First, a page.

Back in the day a long, long time ago teachers got a simple gift of gratitude at Christmas time, and that was pretty much it. Even then, a lot of families didn’t even do that. I will admit, we always gave the teachers the best present EVER; it was hand dipped chocolates that my mom made given in a lovely candy dish. My mom always dipped chocolates in the fall getting ready for Christmas and I loved that tradition. I’m not talking dipping pretzels I’m talking CHOCOLATES like you see at See’s Candy! Anyway, now it seems that parents are trying too hard to ensure that their children are the teacher’s pet or at least special. Communication is imperative with teachers. I remember telling my mom to tell one of my teachers that I needed more help in math turned into a fiasco but that was the teacher’s fault. He was a tad bit insecure, and the next day he made me embarrassed in front of the entire class by bringing up what my mom said to him during Parent Teacher Conference. So how do we find a balance between not being too much of a pest, or a “brown-noser”, and knowing what is going on with our kids and their education. Here are a few suggestions/hints; I’m no expert so take the advice or forget it they’re just ideas.
Now that school is well on its way I hope that you’ve introduced yourself to the teacher, patiently waited a couple of weeks BEFORE asking questions as to teacher styles of teaching, if your child’s needs are being met, and attended open houses to get better acquainted with teachers and the school. If after this time you still have questions as to how things are going please feel free to send an email. Don’t use pick-up time or drop-off times for mini parent teacher conferences. Remember that there is never anything wrong in genuinely asking if there is anything you can do to help.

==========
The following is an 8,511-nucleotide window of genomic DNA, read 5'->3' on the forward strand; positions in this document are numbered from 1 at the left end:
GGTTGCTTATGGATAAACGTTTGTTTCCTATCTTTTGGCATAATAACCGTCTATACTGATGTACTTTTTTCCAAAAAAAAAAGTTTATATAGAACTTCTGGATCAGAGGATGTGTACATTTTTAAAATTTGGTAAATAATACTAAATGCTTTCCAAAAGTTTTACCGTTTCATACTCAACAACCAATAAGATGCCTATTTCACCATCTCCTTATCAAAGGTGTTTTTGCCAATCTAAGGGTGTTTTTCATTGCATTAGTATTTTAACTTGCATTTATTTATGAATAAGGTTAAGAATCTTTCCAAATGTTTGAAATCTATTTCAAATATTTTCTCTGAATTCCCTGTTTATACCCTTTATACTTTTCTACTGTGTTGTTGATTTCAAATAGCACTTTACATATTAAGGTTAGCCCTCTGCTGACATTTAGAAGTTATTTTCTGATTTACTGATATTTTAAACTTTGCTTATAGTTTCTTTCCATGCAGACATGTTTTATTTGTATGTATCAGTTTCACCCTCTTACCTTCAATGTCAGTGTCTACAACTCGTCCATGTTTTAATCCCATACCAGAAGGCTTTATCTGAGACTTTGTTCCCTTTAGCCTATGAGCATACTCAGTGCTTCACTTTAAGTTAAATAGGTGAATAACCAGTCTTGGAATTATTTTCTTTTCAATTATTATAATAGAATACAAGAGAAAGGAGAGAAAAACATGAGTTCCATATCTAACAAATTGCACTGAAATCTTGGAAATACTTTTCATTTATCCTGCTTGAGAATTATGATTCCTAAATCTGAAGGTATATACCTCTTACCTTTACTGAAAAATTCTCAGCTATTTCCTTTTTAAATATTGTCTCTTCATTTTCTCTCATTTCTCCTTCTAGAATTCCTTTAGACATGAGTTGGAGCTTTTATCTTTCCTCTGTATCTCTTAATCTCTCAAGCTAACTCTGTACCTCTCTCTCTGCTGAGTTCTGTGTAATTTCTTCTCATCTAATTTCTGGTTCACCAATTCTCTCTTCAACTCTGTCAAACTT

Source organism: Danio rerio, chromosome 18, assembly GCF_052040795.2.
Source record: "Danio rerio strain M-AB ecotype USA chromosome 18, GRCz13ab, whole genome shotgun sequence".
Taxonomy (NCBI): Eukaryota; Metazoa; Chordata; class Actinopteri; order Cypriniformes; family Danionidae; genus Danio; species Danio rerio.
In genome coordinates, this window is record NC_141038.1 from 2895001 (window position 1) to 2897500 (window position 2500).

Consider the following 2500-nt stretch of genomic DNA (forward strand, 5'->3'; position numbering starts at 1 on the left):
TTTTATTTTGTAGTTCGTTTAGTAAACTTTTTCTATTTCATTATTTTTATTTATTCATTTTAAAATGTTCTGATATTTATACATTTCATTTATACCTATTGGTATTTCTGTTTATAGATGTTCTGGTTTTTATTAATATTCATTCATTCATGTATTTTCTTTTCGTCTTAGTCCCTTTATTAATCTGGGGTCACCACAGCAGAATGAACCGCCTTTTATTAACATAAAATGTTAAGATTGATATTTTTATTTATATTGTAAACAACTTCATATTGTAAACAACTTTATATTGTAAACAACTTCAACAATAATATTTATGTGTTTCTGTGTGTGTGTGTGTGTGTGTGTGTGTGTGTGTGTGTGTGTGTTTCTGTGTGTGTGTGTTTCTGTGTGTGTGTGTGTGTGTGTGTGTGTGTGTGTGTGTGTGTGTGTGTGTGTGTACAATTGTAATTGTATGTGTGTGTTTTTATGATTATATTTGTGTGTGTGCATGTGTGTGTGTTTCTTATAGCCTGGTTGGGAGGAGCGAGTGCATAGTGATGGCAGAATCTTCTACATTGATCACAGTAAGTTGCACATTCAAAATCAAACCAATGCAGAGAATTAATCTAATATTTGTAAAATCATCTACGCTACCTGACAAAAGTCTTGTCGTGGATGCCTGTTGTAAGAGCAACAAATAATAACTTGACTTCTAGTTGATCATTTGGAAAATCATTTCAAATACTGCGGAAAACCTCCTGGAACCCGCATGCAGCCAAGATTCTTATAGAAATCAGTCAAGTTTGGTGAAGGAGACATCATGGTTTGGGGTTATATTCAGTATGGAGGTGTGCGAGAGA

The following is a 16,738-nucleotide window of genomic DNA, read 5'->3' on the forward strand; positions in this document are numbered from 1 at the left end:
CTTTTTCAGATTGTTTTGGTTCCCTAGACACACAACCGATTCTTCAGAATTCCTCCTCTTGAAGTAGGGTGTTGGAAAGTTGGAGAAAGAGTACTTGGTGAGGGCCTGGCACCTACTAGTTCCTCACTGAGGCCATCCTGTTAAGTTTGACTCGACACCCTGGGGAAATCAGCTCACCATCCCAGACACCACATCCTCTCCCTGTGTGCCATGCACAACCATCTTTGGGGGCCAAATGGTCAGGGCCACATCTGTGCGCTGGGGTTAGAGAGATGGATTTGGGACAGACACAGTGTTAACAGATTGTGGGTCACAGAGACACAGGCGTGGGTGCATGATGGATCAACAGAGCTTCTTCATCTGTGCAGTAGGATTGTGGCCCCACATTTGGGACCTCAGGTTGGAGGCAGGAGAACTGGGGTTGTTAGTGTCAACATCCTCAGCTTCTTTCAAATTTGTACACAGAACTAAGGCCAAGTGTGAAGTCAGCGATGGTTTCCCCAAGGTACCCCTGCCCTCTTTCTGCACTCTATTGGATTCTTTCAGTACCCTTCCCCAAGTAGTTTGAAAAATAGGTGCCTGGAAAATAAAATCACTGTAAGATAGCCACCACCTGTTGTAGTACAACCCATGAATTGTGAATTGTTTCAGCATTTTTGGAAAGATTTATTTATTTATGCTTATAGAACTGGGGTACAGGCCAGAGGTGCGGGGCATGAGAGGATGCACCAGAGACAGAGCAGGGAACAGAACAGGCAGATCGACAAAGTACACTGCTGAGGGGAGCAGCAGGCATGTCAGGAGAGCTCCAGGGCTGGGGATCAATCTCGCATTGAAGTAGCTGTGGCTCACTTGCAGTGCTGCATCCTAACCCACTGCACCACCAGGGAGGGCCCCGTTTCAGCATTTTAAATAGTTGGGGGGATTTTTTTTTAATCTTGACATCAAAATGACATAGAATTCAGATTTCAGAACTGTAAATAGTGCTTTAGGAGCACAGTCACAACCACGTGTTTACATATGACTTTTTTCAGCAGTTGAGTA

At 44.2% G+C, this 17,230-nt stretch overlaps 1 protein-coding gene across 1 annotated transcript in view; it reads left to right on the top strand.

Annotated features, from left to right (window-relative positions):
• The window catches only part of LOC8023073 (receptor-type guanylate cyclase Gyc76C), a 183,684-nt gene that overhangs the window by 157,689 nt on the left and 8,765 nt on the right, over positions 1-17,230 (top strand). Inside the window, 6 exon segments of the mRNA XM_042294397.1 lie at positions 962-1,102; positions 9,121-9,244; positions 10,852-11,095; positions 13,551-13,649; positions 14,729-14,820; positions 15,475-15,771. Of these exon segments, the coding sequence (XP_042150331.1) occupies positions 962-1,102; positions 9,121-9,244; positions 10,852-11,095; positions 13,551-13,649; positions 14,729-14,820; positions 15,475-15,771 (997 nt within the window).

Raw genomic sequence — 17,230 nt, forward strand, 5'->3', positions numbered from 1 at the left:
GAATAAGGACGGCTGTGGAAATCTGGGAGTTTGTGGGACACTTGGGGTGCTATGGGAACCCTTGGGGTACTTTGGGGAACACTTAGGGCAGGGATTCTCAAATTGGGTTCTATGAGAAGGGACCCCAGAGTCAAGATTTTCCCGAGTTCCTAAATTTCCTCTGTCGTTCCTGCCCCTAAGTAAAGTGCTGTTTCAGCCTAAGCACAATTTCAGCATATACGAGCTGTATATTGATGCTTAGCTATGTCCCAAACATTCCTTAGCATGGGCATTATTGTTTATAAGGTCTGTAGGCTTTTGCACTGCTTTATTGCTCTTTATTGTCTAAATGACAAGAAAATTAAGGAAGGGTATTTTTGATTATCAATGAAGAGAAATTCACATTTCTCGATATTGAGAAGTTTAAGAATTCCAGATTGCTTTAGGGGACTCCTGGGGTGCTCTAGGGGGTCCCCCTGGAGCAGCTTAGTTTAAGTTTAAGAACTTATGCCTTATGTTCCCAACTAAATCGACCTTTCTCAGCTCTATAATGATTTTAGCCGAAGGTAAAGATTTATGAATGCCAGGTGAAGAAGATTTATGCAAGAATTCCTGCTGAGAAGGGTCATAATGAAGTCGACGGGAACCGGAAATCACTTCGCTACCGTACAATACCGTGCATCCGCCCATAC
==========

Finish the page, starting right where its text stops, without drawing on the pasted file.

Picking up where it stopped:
Please don’t forget to email good things to teachers. They get so many emails about what they can do better, things they’re falling short on, both from parents and administrative staff including principals. A quick email saying thank you for organizing a special event, occasion or even a sharing time that your child has mentioned and keeps talking about are terrific things to make a point to let them know how much you appreciate their efforts. A positive relationship between parents and teachers significantly contributes to a child’s success in school.
One of the nicest things you can do is buy extra supplies that you can give to teachers. So many of today’s teachers spend their own money on extra supplies either for students in need in their classroom or for their classroom. So if you need to get pencils, erasers, markers, etc. for your own children simply pick up an extra packet or 2 to give to your teachers. When you give them to the teacher just say these are some extra supplies for the class or for some students you may feel need them. In some of even the best school districts teachers still use a lot of their own money to stock their classrooms.
One of the biggest things is to fill out and return paperwork in a timely manner. Teachers have 25+ kids in their classroom and they have to chase paperwork. Most times they can’t turn in paperwork until they have the entire classrooms at once. So sad that you may be holding up a field trip. Try to reduce teacher stress and yours by returning those darn forms asap.
Be involved. Your kids aren’t going to think school is important if you don’t think it is. What does that mean? Go to the extra curricular activities for parents and students including ice cream socials, plays, concerts etc. Participate in Parent Teacher Associations and volunteer when you can. Not only are your children in school so are you.
You may think oh come ON! I work full time! I get it. Trust me I do. Between meal planning, homework, after school activities, etc when on earth do you find the time? I don’t know but you just need to. You may not be able to do it all but make at least one or two activities a priority at the beginning of the year and stick to those.